The government agrees with the AIV that the necessary improvements to the decision-making process cannot be achieved by creating new institutions. It is the effectiveness of the decision-making itself that must be enhanced. In this context the AIV cites the European Commission’s proposal to transfer certain responsibilities from the third pillar to the first. Under the current system the decision-making process is spread out among three different pillars. In the first pillar, the Commission and the European Parliament would have more powers. However, on this question, the AIV was reluctant to venture too far into the subject matter of its next report, ‘Europe: a Priority!’, which would be released in November 2006. After taking office the new government will issue an official response to this report as well. With this in mind, the government would like to limit itself to a reference to the discussion of the decision-making process for JHA issues conducted during the Finnish Presidency and the possible use of the passerelle in the third pillar.2 The Netherlands has expressed its willingness to study the options for improving the decision-making process and the introduction of the ‘community method’. A careful examination should be made of the differentiated application of the passerelle in light of the specific provisions of the Constitutional Treaty. For the record, it should be noted that among the member states, views differ widely on the advisability of applying the passerelle, as emerged during talks at EU level.

 

Regarding the AIV’s advice to consider the efficiency of Europol’s role more closely, the government would refer to the JHA Council of December 2006, which adopted conclusions for strengthening Europol. This will be a priority issue during the German Presidency.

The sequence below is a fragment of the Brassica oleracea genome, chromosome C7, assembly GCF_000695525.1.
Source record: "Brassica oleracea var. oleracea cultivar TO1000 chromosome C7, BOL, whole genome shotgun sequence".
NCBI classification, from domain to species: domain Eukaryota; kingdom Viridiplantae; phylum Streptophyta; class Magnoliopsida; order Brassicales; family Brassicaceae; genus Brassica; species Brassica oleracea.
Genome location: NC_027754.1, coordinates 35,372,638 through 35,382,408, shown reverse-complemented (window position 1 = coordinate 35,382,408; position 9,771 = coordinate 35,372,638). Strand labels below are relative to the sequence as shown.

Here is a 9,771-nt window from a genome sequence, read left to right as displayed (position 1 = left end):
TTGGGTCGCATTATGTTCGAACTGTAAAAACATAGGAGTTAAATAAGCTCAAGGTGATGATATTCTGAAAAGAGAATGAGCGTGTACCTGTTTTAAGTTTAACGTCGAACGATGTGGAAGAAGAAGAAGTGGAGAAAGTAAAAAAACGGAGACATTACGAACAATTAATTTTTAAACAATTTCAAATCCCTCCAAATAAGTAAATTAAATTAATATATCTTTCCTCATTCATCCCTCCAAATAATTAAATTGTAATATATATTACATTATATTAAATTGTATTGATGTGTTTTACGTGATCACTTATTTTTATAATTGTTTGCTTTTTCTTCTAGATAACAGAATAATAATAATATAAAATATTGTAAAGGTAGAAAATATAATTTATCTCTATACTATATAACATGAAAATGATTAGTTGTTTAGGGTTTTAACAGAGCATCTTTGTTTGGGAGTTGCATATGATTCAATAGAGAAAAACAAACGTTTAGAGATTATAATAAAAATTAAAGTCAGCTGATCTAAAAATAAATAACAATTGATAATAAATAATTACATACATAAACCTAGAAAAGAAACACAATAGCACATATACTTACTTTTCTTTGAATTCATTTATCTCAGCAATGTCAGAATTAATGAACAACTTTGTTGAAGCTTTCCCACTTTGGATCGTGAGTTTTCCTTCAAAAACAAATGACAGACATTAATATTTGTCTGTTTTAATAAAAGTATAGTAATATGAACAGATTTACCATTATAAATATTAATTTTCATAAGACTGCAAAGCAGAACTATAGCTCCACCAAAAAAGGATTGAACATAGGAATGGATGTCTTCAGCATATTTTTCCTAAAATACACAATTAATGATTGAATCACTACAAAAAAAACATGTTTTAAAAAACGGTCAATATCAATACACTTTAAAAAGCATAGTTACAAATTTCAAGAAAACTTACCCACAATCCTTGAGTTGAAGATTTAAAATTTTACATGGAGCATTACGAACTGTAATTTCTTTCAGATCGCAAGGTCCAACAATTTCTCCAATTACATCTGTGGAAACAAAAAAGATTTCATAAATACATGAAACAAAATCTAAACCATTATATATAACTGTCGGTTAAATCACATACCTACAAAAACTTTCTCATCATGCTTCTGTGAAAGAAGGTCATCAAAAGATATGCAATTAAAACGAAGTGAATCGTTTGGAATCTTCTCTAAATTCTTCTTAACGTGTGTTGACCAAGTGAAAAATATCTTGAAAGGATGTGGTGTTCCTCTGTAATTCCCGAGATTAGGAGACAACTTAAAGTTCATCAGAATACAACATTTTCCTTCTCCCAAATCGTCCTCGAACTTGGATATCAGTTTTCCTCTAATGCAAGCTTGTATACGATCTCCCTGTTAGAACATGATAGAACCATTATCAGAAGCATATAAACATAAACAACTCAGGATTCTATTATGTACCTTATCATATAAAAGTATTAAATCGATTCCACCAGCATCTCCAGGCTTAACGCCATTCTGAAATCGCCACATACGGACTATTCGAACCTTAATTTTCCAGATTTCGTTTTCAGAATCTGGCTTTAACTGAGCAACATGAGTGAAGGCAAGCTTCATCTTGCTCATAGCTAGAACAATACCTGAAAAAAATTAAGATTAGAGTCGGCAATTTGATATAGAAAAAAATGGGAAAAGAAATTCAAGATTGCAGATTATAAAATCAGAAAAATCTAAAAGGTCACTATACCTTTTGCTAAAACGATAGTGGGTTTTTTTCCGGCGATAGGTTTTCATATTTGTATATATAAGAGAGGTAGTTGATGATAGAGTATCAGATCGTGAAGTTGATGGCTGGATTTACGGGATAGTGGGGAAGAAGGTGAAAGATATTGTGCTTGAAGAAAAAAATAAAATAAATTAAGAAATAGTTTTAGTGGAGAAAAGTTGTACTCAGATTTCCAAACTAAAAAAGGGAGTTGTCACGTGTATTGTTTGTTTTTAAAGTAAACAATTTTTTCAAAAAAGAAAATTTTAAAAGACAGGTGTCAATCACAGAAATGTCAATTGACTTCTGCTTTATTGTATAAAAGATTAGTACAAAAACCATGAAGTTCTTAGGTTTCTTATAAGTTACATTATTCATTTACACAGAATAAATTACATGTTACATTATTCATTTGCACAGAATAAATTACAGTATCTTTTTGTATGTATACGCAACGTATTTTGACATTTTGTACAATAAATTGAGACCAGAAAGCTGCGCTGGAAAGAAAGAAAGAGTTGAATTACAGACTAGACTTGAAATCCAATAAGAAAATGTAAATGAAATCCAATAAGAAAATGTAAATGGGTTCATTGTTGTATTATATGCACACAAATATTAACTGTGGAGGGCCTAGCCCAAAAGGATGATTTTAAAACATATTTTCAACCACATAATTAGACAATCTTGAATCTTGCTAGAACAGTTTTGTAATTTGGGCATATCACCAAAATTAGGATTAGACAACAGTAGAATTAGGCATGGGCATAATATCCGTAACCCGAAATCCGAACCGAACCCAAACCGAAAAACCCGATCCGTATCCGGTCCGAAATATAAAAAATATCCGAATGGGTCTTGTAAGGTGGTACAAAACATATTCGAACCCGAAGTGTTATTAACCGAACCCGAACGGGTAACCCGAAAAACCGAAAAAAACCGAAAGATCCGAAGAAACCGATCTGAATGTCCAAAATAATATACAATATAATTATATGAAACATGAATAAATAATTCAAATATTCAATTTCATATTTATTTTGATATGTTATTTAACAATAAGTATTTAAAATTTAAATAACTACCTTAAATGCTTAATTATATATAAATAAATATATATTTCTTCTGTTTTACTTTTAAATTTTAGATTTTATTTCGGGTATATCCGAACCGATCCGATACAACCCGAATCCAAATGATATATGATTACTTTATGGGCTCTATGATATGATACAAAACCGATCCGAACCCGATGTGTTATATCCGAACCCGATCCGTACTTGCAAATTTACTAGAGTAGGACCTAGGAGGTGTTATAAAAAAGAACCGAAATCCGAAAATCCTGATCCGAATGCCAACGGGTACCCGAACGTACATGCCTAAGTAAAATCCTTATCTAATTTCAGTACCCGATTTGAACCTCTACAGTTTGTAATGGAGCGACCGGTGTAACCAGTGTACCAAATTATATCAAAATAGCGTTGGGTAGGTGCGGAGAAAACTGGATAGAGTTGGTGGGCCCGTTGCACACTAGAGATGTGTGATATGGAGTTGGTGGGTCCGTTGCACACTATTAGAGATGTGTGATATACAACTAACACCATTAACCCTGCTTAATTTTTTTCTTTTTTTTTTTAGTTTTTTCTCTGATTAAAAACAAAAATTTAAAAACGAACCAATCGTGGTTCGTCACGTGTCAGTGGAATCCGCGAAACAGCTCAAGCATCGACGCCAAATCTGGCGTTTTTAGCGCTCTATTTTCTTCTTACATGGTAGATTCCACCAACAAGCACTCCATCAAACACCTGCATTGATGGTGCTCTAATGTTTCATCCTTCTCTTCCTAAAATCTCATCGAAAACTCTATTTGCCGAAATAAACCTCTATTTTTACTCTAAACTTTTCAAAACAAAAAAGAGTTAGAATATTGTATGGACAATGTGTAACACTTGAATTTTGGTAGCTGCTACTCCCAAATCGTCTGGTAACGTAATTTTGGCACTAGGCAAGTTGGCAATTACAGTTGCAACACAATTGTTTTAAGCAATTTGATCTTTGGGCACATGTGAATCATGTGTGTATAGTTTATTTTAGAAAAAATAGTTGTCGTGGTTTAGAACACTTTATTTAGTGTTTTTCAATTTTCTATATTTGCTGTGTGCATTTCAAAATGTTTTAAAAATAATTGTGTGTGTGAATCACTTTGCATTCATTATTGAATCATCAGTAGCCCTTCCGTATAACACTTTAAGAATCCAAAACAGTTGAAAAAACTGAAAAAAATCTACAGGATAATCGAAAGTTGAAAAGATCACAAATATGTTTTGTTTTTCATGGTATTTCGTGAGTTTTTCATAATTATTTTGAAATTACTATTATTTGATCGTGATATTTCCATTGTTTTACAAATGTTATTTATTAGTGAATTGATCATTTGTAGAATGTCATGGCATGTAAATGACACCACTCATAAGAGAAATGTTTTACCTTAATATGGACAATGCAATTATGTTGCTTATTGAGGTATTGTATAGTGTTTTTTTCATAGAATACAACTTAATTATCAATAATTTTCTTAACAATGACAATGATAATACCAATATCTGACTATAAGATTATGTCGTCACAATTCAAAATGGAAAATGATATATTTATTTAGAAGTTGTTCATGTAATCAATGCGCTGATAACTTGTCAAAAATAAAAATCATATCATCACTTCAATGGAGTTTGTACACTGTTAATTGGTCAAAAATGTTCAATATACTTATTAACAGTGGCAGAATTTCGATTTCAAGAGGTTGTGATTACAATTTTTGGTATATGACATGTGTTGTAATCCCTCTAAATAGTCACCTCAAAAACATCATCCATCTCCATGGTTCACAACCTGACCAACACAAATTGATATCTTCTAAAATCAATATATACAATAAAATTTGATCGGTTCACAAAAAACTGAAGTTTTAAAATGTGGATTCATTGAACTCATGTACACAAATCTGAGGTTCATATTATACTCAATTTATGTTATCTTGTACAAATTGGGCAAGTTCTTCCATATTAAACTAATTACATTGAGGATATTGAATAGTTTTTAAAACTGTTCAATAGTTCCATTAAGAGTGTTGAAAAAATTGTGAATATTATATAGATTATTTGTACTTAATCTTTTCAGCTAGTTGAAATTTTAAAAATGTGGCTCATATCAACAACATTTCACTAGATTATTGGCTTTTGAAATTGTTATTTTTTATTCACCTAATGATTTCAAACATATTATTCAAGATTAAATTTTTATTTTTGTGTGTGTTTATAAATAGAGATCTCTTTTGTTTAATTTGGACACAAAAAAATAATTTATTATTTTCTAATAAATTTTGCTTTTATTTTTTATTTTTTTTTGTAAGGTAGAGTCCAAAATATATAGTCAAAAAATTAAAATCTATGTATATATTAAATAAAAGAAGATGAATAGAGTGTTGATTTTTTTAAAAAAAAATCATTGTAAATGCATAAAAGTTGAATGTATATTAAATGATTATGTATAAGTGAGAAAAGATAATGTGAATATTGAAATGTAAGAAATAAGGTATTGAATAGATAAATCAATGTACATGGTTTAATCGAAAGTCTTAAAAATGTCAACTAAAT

The government concurs with the AIV that the role of the counterterrorism coordinator should be strengthened. However, the issue of the coordinator’s accountability to the Council and the European Parliament is an institutional one and should be treated as such.

 

Given the overlap between counterterrorism and the CFSP, the government believes that instruments from the second pillar will continue to be essential in making effective policy in that area. Bilateral cooperation with third countries remains a cornerstone of the fight against international terrorism. Thus far, concerted actions by the EU have been reasonably successful. Dialogues have been conducted in the framework of EUROMED and in conjunction with regional organisations like ASEAN and the GCC. Furthermore the EU has concluded partnership agreements with various countries. The Netherlands supports initiatives like these, in part because anti-terrorism clauses can be included in such agreements, heightening the involvement of third countries in combating terrorism. The instruments and structures associated with the European Security and Defence Policy (ESDP) can also be used to counter terrorism. This has implications for not only prevention and protection but also a state’s response to large-scale attacks.3

 

Finally, on the subject of the EU, the government would like to discuss the connection with first-pillar activities. Protecting the Union’s external borders is a shared responsibility; everything possible must be done to ensure that potential terrorists do not enter EU territory. In this connection the EU has taken a number of steps, including the development of the new Schengen Information System (SISII) and the Visa Information System (VIS). Both systems are indicative of the relationship between the first and third pillars. In negotiations within the EU, the Netherlands has been pushing for the efficient and proportional use of this data for counterterrorism. For the VIS this requires a specific legal instrument in the third pillar, which is currently the subject of negotiations. This system has also been translated to the domestic situation, in the form of a national plan of action on border controls,4 based in part on the recommendations of the Netherlands Court of Audit in their report ‘The Use of Border Controls to Combat Terrorism’.5

 

Legal principles and legitimacy